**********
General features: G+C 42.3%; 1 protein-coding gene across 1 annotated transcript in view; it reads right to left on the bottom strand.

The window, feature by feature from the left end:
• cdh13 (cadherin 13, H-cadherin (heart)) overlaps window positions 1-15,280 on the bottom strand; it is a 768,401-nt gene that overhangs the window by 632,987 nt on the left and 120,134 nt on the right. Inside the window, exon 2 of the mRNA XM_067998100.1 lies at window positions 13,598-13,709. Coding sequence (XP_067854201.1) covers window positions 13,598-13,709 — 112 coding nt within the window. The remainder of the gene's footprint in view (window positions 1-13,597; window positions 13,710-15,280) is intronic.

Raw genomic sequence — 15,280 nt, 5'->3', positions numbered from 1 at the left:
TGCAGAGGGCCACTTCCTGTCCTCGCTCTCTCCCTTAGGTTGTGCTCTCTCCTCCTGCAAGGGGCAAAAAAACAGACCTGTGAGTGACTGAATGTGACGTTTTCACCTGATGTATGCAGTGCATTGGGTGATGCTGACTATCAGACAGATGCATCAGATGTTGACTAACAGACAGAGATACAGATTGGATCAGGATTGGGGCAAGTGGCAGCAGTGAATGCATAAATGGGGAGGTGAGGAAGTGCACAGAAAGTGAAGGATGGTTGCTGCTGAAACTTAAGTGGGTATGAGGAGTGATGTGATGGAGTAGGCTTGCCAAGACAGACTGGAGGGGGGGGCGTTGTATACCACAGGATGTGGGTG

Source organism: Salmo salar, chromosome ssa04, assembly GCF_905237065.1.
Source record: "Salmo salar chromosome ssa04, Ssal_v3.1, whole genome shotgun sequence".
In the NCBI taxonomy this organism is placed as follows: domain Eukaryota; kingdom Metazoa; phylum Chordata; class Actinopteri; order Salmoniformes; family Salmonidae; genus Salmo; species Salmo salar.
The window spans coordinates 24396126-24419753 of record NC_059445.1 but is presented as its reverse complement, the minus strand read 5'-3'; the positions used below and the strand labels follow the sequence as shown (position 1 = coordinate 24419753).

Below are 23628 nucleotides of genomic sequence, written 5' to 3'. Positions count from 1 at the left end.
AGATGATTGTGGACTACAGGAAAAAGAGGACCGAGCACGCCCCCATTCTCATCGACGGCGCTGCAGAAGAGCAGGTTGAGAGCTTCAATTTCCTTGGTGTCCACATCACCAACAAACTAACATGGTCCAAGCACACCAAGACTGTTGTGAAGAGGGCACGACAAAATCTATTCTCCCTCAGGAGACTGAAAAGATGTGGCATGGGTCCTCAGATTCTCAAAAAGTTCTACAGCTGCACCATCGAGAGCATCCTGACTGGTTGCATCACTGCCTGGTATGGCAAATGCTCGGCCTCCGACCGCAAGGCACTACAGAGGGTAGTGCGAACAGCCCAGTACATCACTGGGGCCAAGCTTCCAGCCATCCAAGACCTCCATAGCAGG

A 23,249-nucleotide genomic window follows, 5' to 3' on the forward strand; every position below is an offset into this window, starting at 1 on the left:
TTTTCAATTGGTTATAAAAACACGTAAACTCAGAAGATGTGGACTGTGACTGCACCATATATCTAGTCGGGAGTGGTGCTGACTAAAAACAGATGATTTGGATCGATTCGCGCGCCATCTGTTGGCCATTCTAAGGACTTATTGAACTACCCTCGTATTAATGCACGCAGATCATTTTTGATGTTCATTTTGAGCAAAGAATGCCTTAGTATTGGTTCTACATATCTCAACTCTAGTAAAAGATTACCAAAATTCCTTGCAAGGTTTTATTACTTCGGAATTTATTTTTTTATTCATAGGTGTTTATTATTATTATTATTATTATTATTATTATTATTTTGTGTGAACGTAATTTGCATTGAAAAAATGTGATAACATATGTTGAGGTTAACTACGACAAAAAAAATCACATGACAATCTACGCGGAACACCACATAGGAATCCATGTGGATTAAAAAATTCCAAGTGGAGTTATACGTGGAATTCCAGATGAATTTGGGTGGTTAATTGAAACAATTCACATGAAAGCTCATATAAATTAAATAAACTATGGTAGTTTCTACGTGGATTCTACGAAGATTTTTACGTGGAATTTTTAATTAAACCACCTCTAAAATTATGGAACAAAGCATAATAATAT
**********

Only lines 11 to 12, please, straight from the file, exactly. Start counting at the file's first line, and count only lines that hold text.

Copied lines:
AGATGATTGTGGACTACAGGAAAAAGAGGACCGAGCACGCCCCCATTCTCATCGACGGCGCTGCAGAAGAGCAGGTTGAGAGCTTCAATTTCCTTGGTGTCCACATCACCAACAAACTAACATGGTCCAAGCACACCAAGACTGTTGTGAAGAGGGCACGACAAAATCTATTCTCCCTCAGGAGACTGAAAAGATGTGGCATGGGTCCTCAGATTCTCAAAAAGTTCTACAGCTGCACCATCGAGAGCATCCTGACTGGTTGCATCACTGCCTGGTATGGCAAATGCTCGGCCTCCGACCGCAAGGCACTACAGAGGGTAGTGCGAACAGCCCAGTACATCACTGGGGCCAAGCTTCCAGCCATCCAAGACCTCCATAGCAGG

A 23,249-nucleotide genomic window follows, 5' to 3' on the forward strand; every position below is an offset into this window, starting at 1 on the left: